BP will be penalized in North Slope oil spill settlement

BP Exploration (Alaska) Inc. has agreed to pay a $25 million civil fine to settle a federal lawsuit over the largest-ever oil spill on Alaska's North Slope, according to a proposal filed in U.S. District Court in Anchorage on Tuesday.

The U.S. Department of Justice sued BP in 2009 on behalf of regulators over what it contended were water and air pollution violations from a March 2006 spill topping 200,000 gallons and a smaller spill that August. Both were at Prudhoe Bay.

The government says the penalty is sizable even considering BP's $7.2 billion in net profits for the first quarter of 2011.

The amount works out to the highest per-barrel penalty to date for an oil spill, the Justice Department said. It also tops the maximum provided for under the federal Clean Water Act, according to the Justice Department. That's because some of the claims fell under the Clean Air Act and pipeline safety laws. In all, 5,078 barrels spilled in the two incidents.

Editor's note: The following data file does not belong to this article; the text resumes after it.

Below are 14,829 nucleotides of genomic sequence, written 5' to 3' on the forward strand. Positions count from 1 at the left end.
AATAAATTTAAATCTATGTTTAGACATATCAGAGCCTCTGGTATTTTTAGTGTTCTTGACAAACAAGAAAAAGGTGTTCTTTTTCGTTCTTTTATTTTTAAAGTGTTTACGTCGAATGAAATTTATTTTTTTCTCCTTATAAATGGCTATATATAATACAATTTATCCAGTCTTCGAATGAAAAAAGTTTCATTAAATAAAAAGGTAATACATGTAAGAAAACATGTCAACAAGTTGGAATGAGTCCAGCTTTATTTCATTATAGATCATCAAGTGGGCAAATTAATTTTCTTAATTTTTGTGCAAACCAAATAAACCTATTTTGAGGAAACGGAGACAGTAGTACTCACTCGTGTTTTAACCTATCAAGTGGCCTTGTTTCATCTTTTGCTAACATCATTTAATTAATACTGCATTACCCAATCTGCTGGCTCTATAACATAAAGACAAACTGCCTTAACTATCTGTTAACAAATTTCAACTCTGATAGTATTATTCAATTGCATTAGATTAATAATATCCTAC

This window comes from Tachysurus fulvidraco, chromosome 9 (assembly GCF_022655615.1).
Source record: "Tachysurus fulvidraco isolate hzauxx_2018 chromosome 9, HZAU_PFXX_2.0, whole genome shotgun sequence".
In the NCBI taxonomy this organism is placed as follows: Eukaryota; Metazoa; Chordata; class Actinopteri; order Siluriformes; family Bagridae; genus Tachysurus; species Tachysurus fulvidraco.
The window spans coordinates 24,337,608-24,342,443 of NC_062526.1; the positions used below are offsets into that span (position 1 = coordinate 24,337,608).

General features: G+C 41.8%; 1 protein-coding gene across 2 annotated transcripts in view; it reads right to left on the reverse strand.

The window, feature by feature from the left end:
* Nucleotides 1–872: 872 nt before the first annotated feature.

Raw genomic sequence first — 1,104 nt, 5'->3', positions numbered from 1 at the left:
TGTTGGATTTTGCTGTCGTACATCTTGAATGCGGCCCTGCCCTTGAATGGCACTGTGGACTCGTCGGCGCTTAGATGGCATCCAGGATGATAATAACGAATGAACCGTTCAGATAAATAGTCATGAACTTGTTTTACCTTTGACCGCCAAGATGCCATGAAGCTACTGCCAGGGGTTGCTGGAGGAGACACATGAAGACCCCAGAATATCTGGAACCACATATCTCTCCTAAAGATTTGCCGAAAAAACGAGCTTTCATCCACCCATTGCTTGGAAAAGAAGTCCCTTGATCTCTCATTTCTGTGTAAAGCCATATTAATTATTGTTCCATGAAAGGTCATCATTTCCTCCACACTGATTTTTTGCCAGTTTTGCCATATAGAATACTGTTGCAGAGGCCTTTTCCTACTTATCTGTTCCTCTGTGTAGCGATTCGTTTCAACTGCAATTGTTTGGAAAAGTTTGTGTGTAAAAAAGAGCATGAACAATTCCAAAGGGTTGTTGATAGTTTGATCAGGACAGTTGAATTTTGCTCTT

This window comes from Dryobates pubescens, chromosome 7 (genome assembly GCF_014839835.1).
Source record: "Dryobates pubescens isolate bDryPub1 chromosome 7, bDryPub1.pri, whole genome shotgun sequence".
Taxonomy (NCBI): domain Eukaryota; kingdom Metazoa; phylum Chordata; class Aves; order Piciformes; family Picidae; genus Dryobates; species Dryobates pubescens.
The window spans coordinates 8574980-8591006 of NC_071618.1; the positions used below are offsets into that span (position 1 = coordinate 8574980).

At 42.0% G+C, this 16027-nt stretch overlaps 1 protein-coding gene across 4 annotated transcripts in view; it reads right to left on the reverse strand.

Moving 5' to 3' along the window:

The public gets 30 days to weigh in on the proposed settlement, called a consent decree. It also must be approved by a federal judge.

The spills occurred because BP failed to inspect and maintain large transit lines carrying crude oil from processing centers to the trans-Alaska oil pipeline, investigators determined. The lines became corroded and leaked. The March spill remains the biggest ever on the North Slope.

"BP did cut corners in the maintenance of its pipeline," said U.S. Attorney Karen Loeffler of Anchorage. "This sends the message that if you are going to transport oil, you have to maintain the system in a way that does not result in environmental harm."

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